He talked about meeting a particular man “who opened himself up and told me stories… From those stories, I got a clear, specific insight into Brandon’s problem which has to do with intimacy and the problem with having any emotional content in a relationship. He just doesn’t feel safe exposing himself in so many other ways.
“Emotionally, he’s no longer in control of the scenario and feels very vulnerable and unsafe. That’s why when we see the scene with Marianne (Brandon’s coworker played by Nicole Beharie), we realize that this is the one relationship perhaps where he could find some nourishment and some healing.”
While professing ignorance about sexual addiction, Michael claimed that, as he often does in his roles, whenever he plays a character like Brandon, he does look at himself.
“That’s the best measuring stick I have with the character Brandon,” he said. “I didn’t want to distance him too much from myself. I wanted him to be one of us. I didn’t want him to be the guy with the sweaty palms in the corner, wearing a trench coat. I wanted to approach the role without any hiding behind anything. But I’m also very different from Brandon. Thank God I don’t have his life because he’s in a lot of pain. He’s somebody who doesn’t like himself very much. That’s the thing with addiction—if you have an active sex life or you are promiscuous or however you want to call it, it doesn’t mean you’re sexually addicted.”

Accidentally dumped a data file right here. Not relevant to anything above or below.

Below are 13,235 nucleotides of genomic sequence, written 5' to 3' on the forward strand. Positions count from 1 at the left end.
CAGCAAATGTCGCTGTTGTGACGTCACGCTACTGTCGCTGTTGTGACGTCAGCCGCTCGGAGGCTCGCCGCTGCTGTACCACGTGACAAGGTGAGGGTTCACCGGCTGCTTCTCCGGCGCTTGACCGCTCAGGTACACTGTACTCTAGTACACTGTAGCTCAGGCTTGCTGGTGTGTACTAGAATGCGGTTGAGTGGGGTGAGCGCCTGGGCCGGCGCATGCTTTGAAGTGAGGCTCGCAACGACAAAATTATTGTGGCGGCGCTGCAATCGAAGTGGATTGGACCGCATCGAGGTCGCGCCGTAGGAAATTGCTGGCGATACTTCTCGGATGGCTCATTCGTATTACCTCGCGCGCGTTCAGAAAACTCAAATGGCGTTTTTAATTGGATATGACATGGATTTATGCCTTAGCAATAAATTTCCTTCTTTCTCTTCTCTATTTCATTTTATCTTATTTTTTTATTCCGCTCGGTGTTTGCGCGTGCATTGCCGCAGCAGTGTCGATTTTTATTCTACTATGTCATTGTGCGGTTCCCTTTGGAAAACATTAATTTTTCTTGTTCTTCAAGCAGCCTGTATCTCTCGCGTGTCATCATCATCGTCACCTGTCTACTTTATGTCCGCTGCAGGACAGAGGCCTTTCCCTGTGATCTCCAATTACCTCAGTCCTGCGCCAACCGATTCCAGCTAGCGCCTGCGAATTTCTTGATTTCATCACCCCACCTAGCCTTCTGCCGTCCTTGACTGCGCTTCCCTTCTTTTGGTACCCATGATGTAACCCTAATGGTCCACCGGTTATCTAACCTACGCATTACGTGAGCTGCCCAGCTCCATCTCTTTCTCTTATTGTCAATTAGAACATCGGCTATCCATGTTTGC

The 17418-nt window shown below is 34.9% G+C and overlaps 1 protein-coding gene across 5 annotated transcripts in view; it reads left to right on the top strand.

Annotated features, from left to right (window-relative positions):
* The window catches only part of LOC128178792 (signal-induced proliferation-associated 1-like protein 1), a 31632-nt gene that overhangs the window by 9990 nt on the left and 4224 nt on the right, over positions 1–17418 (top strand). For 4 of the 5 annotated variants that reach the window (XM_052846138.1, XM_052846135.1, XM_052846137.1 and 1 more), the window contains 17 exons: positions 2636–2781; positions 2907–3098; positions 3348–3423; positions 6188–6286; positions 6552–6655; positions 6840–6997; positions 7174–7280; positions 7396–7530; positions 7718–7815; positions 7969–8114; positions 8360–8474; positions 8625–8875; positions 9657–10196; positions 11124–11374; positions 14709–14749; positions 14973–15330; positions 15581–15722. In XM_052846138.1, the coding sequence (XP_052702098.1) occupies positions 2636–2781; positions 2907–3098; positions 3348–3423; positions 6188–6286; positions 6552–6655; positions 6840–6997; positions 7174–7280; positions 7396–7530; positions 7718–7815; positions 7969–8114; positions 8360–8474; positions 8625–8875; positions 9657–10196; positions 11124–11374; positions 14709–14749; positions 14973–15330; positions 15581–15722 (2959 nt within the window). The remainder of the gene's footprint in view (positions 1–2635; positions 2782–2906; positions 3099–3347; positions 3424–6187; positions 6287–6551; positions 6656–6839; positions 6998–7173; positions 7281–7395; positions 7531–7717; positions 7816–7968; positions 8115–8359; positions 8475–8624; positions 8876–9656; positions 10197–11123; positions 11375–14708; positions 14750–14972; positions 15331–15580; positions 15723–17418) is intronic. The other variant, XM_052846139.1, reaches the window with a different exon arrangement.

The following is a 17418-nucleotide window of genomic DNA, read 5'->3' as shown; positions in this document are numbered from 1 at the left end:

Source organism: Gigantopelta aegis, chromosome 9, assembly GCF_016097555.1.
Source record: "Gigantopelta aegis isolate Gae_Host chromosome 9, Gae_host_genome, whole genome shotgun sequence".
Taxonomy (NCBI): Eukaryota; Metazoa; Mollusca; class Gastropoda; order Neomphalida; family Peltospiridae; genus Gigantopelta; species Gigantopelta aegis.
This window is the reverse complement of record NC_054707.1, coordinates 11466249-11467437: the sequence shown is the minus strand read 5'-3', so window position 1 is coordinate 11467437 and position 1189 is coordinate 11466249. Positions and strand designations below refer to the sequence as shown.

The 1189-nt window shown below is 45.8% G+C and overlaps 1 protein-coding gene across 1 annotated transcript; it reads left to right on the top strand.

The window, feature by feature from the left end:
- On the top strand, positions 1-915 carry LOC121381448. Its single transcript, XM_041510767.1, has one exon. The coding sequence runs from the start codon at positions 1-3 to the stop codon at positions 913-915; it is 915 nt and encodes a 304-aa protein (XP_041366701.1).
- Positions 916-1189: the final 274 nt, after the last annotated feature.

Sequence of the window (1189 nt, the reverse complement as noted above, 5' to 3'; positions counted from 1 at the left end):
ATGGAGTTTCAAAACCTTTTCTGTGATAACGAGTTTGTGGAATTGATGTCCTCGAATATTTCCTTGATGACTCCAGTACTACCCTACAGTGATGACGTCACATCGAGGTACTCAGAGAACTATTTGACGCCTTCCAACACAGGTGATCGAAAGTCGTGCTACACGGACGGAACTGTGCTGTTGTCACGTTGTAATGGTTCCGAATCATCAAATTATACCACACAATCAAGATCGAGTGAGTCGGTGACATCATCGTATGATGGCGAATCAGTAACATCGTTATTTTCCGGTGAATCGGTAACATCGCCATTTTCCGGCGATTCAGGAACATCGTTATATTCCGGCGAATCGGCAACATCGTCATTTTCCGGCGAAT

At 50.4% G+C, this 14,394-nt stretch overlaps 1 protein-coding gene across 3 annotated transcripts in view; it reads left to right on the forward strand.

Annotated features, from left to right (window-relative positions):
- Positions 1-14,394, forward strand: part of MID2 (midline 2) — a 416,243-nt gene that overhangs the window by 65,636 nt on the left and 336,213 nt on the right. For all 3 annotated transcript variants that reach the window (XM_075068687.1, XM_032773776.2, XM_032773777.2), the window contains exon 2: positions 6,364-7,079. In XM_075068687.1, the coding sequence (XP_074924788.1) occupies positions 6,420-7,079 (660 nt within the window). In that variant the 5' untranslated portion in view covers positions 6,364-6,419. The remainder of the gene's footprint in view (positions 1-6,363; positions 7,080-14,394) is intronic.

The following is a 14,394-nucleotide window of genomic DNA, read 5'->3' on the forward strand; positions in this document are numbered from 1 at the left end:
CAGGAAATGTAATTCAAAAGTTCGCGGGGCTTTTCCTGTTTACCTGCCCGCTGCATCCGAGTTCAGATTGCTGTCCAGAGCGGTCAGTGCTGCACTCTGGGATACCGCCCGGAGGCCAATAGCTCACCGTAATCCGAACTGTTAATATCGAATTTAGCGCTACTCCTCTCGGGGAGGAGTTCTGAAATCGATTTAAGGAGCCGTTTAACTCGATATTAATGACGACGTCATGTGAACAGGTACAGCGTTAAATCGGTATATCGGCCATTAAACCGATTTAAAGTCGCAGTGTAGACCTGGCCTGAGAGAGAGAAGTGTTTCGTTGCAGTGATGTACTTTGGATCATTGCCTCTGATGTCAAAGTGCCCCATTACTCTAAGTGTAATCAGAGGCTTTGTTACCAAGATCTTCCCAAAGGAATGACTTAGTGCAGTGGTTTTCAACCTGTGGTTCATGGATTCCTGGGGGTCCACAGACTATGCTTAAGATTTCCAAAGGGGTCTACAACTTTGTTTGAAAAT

For Michael, addiction is “when you’re caught in a pattern of behavior that is damaging to yourself, the relationships around you and your workplace. And even though you’re aware of that, you find it so difficult to control these impulses. Whether that means waking up in the morning and getting a bottle of vodka or whiskey or whatever and getting alcohol into your system to start the day, or getting on the computer and hitting up porn, or gambling incessantly throughout the day, or having an unhealthy relationship with food—these are manifestations.”
He disclosed that in meeting people who are suffering from the addiction, there was a word that kept popping up: “shame” or “ashamed.” Michael said, “As in, ‘I was so ashamed of myself because it’s that feeling where you’re no longer in control of your impulses and compulsions. They’re driving you and you find yourself in some pretty dangerous circumstances.’”